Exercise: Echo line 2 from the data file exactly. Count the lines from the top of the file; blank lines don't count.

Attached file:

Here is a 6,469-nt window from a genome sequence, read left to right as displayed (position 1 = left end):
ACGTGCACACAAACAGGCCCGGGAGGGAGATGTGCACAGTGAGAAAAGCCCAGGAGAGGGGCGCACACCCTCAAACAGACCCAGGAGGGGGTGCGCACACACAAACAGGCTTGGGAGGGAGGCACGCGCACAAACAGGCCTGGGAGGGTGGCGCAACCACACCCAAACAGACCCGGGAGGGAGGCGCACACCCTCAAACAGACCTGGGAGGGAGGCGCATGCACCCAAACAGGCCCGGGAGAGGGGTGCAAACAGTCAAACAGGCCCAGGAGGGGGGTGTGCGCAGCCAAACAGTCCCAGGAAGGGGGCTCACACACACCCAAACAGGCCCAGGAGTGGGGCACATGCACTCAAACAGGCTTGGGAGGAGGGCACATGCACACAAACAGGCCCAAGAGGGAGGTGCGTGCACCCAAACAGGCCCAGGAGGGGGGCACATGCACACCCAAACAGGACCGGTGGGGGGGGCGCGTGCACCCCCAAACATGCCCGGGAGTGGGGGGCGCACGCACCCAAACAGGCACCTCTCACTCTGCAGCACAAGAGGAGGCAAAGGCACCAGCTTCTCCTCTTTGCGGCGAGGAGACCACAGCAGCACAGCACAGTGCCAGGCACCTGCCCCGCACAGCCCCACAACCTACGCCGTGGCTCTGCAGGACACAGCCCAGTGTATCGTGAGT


ACGTGCACACAAACAGGCCCGGGAGGGAGATGTGCACAGTGAGAAAAGCCCAGGAGAGGGGCGCACACCCTCAAACAGACCCAGGAGGGGGTGCGCACACACAAACAGGCTTGGGAGGGAGGCACGCGCACAAACAGGCCTGGGAGGGTGGCGCAACCACACCCAAACAGACCCGGGAGGGAGGCGCACACCCTCAAACAGACCTGGGAGGGAGGCGCATGCACCCAAACAGGCCCGGGAGAGGGGTGCAAACAGTCAAACAGGCCCAGGAGGGGGGTGTGCGCAGCCAAACAGTCCCAGGAAGGGGGCTCACACACACCCAAACAGGCCCAGGAGTGGGGCACATGCACTCAAACAGGCTTGGGAGGAGGGCACATGCACACAAACAGGCCCAAGAGGGAGGTGCGTGCACCCAAACAGGCCCAGGAGGGGGGCACATGCACACCCAAACAGGACCGGTGGGGGGGGCGCGTGCACCCCCAAACATGCCCGGGAGTGGGGGGCGCACGCACCCAAACAGGCACCTCTCACTCTGCAGCACAAGAGGAGGCAAAGGCACCAGCTTCTCCTCTTTGCGGCGAGGAGACCACAGCAGCACAGCACAGTGCCAGGCACCTGCCCCGCACAGCCCCACAACCTACGCCGTGGCTCTGCAGGACACAGCCCAGTGTATCGTGAGT